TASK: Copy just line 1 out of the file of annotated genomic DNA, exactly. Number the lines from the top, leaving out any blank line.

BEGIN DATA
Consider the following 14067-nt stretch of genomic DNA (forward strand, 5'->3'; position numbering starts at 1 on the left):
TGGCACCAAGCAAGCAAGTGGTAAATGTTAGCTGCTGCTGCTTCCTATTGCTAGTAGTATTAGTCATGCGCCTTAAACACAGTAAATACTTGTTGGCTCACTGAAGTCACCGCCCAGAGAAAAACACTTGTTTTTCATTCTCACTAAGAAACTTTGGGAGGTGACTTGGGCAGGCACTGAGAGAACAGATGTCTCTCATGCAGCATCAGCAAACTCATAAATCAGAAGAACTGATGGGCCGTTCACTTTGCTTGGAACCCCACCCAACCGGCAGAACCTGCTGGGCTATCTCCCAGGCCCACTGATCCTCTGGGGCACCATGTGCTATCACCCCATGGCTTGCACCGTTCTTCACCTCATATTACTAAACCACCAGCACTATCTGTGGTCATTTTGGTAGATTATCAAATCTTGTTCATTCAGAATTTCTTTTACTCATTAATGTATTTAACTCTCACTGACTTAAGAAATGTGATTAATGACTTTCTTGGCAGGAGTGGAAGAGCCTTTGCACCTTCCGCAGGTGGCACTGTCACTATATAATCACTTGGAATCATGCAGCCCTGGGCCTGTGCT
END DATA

Consider the following 14067-nt stretch of genomic DNA (forward strand, 5'->3'; position numbering starts at 1 on the left):